Tactile perception recruits functionally related visual areas in the late-blind

Manu S. Goyal, Peter J. Hansen, Colin B. Blakemore

Research output: Contribution to journalArticlepeer-review

48 Scopus citations


When blind people touch Braille characters, blood flow increases in visual areas, leading to speculation that visual circuitry assists tactile discrimination in the blind. We tested this hypothesis in a functional magnetic resonance imaging study designed to reveal activation appropriate to the nature of tactile stimulation. In late-blind individuals, hMT/V5 and fusiform face area activated during visual imagery of moving patterns or faces. When they touched a doll's face, right fusiform face area was again activated. Equally, hMT/V5 was activated when objects moved over the skin. We saw no difference in hMT/V5 or fusiform face area activity during motion or face perception in the congenitally blind. We conclude that specialized visual areas, once established through visual experience, assist equivalent tactile identification tasks years after the onset of blindness.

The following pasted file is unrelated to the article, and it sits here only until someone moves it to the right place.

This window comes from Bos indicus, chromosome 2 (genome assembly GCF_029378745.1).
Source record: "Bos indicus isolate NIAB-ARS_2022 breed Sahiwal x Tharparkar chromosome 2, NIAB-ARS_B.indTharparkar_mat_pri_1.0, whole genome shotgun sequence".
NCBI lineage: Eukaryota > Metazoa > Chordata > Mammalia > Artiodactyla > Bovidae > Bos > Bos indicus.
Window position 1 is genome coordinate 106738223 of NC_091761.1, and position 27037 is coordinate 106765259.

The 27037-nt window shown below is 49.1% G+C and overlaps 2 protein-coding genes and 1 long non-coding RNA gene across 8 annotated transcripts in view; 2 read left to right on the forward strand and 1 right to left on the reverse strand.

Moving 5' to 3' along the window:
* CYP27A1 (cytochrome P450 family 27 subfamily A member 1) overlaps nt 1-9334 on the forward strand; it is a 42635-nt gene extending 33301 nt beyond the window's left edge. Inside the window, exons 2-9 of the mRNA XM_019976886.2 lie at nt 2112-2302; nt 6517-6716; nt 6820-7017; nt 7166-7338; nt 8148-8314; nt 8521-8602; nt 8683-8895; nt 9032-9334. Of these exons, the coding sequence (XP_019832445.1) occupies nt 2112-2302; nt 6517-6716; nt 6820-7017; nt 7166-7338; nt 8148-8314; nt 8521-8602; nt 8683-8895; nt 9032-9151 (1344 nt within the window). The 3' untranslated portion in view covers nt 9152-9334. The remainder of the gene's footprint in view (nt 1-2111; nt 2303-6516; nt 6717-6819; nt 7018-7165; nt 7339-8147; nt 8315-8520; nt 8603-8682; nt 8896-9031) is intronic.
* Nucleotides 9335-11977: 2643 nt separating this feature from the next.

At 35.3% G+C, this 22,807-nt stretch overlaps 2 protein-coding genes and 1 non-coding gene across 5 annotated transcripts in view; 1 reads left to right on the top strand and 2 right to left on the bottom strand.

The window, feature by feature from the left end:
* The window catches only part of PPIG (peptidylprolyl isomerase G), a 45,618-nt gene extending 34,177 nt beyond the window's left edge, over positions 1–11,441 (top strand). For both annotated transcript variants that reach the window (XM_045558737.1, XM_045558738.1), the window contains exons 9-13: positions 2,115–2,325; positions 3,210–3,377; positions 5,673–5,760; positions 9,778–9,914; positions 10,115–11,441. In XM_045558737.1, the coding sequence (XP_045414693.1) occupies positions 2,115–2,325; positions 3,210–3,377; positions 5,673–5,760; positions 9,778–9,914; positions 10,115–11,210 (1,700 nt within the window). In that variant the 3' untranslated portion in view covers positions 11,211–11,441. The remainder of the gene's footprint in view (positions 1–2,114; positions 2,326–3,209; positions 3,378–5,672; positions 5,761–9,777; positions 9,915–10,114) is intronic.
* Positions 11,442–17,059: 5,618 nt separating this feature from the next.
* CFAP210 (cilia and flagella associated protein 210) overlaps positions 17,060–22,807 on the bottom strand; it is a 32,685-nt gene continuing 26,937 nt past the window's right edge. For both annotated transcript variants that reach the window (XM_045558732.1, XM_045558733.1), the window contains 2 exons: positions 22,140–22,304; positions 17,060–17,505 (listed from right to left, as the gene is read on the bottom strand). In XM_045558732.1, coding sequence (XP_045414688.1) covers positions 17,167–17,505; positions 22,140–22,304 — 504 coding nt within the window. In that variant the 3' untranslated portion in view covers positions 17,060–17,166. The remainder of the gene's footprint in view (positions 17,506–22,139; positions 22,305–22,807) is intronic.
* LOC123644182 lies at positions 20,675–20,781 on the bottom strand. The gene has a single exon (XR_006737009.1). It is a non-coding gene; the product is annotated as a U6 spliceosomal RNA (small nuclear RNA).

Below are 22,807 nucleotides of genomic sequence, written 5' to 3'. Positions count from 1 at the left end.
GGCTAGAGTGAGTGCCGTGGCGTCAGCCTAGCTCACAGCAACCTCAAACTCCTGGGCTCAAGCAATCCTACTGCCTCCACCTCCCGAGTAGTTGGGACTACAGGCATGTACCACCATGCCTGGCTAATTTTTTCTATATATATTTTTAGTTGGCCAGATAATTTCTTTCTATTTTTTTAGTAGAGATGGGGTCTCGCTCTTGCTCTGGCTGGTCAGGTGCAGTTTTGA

Original languageEnglish
Pages (from-to)1381-1384
Number of pages4
Issue number13
StatePublished - Sep 2006


  • Blindness
  • Functional magnetic resonance imaging
  • Fusiform face area
  • Human area MT/V5
  • Imagery
  • Plasticity
  • hMT/V5


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